Recorded between 1963 and 1976, these Cologne broadcasts generally sound quite good. More importantly, they capture Karl Bőhm in excellent form. While the conductors' Berlin Philharmonic and Vienna Philharmonic Mozart recordings still command great respect, his studio Strauss recordings were – perhaps justifiably – overshadowed by those of Herbert von Karajan. As for the Stravinsky, there are no studio recordings in the Bőhm discography at all, though a video on YouTube shows the aged conductor demanding unusual accuracy from the Vienna Philharmonic in this very work. If I recall, it's Japanese subtitles for German speech, but despite this barrier (for me, at least) there is no question that the conductor understands the music and gets what he wants.
The Strauss is wonderfully played and has some great brass playing and solo work. While not breaking any speed records, it feels wholly natural and Bőhm commands the idiom as well as anyone. The 1976 sound is easily the best on the disc, and this compares favorably with any of the other 80 or so Don Juan recordings I've reviewed for this site. The Mozart might strike some as old-fashioned to a fault. It's big-hearted and full of character. Bőhm didn't record this work outside of his complete Berlin symphony cycle, and honestly there's not much difference in conception. Bőhm in a concert setting was often more thrilling than in the studio, but this is hardly a work that lends itself to a wide spectrum of ideas. The Cologne players have both poise and elegance. They aren't the Berlin Philharmonic, but like so many of the great conductors, Bőhm coaxes the best sounds they can produce.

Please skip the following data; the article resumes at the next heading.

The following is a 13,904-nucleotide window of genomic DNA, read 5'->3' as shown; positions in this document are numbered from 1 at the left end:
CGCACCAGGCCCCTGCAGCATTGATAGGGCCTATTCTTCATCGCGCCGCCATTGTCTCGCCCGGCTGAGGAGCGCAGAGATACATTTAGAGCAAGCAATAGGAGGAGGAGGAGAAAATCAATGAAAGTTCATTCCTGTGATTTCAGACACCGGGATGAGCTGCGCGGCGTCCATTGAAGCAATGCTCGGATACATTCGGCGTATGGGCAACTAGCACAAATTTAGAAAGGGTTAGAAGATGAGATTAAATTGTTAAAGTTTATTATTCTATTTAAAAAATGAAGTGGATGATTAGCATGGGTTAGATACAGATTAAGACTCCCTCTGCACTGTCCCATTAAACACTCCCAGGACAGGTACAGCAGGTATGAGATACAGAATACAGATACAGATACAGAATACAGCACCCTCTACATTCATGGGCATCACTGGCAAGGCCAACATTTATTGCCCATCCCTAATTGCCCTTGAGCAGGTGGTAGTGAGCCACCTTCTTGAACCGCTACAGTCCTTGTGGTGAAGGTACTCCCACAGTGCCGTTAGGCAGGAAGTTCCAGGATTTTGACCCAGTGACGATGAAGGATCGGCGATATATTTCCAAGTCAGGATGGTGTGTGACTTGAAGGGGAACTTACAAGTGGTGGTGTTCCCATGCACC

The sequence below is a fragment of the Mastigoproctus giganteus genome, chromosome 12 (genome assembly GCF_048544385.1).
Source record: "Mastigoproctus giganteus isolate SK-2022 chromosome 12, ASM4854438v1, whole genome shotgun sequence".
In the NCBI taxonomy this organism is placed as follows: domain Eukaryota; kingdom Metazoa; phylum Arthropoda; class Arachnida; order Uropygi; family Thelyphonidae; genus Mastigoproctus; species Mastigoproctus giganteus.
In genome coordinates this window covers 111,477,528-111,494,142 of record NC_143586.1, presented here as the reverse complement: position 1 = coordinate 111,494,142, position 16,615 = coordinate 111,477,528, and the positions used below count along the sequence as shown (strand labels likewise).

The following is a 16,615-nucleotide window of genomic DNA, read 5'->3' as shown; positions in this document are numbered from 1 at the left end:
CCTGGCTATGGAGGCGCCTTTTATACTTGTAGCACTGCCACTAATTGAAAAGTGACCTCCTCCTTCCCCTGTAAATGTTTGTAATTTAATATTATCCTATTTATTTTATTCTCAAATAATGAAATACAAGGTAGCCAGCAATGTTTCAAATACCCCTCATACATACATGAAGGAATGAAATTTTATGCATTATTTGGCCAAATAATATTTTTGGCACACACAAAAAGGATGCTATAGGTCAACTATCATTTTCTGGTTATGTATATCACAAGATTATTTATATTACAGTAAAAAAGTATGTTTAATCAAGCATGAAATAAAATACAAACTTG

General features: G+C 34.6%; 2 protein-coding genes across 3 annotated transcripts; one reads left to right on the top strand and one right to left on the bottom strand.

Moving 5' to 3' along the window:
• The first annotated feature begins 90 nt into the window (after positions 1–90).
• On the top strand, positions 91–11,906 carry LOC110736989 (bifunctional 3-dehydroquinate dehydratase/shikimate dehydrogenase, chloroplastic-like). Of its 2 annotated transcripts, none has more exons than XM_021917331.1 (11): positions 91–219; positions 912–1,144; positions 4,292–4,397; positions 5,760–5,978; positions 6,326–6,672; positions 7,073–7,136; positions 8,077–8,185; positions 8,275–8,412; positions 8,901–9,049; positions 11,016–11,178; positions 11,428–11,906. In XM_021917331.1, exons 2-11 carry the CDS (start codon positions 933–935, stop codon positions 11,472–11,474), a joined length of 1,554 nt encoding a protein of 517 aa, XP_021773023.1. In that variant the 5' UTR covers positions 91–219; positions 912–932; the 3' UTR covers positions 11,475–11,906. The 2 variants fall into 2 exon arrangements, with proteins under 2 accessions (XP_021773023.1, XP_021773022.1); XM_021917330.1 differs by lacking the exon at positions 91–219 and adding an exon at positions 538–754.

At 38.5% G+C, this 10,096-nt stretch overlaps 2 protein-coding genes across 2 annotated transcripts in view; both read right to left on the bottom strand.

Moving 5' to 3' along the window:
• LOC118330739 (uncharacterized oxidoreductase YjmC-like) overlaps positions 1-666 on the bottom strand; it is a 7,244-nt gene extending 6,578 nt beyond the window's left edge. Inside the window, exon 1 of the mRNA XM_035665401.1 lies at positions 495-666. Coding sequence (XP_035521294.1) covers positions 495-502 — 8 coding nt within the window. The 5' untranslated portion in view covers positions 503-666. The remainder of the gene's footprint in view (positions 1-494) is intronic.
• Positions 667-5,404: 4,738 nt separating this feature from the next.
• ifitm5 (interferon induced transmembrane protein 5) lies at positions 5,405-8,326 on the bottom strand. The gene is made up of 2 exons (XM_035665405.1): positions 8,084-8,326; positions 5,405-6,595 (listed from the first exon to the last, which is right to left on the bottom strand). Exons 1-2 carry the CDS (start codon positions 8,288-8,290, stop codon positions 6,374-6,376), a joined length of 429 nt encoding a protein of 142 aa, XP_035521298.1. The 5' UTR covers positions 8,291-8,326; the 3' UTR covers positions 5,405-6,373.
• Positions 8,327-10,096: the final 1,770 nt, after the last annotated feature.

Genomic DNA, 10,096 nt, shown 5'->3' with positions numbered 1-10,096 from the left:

The Stravinsky is evidence that Bőhm really did some of his best work outside the studio. Although hampered by early 1963 broadcast sound that pales in comparison to what Karajan was getting for his Beethoven from the same period, there's absolutely no question that – like on that YouTube video – Bőhm gets exactly what he wants. German radio orchestras in 1963 weren't exactly known for their catholic taste in repertoire, which makes this even more of a happy surprise. It's a tremendously exciting reading from a man whose Brahms and Schubert could be a touch on the heavy side. As the notes point out, he was a champion for modern music early in his career, much like Otto Klemperer, who was also pigeonholed into the "classics" later in his life. At any rate, Bőhm had supported the music of Stravinsky early on, and that commitment was obviously still strong in 1963. Despite a few minor issues here and there, fans of the conductor may find this the real reason to acquire this fine disc from Audite. All things considered, this is a most pleasant surprise.
Copyright © 2016, Brian Wigman